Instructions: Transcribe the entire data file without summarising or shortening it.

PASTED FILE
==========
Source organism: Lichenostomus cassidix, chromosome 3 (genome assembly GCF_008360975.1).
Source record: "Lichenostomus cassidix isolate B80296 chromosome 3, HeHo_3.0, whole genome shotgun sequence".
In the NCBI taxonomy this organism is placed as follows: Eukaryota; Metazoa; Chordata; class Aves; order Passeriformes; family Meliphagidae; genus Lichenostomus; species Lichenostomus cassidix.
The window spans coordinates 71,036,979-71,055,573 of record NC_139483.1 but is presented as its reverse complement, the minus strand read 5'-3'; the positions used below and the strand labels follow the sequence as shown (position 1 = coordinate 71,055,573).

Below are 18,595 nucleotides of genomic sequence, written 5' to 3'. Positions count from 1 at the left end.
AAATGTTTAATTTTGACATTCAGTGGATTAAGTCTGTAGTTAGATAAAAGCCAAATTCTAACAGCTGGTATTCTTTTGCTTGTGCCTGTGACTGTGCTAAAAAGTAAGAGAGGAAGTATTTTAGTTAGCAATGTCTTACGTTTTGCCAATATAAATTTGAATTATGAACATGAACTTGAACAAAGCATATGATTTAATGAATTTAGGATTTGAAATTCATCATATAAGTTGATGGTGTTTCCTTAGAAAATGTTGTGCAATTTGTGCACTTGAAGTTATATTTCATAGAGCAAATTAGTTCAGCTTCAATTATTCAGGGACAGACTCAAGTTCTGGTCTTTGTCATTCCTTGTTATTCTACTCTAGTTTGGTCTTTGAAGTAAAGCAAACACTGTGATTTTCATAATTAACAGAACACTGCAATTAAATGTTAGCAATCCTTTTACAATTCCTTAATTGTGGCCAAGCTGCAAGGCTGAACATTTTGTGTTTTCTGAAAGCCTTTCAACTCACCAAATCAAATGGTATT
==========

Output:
Source organism: Lichenostomus cassidix, chromosome 3 (genome assembly GCF_008360975.1).
Source record: "Lichenostomus cassidix isolate B80296 chromosome 3, HeHo_3.0, whole genome shotgun sequence".
In the NCBI taxonomy this organism is placed as follows: Eukaryota; Metazoa; Chordata; class Aves; order Passeriformes; family Meliphagidae; genus Lichenostomus; species Lichenostomus cassidix.
The window spans coordinates 71,036,979-71,055,573 of record NC_139483.1 but is presented as its reverse complement, the minus strand read 5'-3'; the positions used below and the strand labels follow the sequence as shown (position 1 = coordinate 71,055,573).

Below are 18,595 nucleotides of genomic sequence, written 5' to 3'. Positions count from 1 at the left end.
AAATGTTTAATTTTGACATTCAGTGGATTAAGTCTGTAGTTAGATAAAAGCCAAATTCTAACAGCTGGTATTCTTTTGCTTGTGCCTGTGACTGTGCTAAAAAGTAAGAGAGGAAGTATTTTAGTTAGCAATGTCTTACGTTTTGCCAATATAAATTTGAATTATGAACATGAACTTGAACAAAGCATATGATTTAATGAATTTAGGATTTGAAATTCATCATATAAGTTGATGGTGTTTCCTTAGAAAATGTTGTGCAATTTGTGCACTTGAAGTTATATTTCATAGAGCAAATTAGTTCAGCTTCAATTATTCAGGGACAGACTCAAGTTCTGGTCTTTGTCATTCCTTGTTATTCTACTCTAGTTTGGTCTTTGAAGTAAAGCAAACACTGTGATTTTCATAATTAACAGAACACTGCAATTAAATGTTAGCAATCCTTTTACAATTCCTTAATTGTGGCCAAGCTGCAAGGCTGAACATTTTGTGTTTTCTGAAAGCCTTTCAACTCACCAAATCAAATGGTATT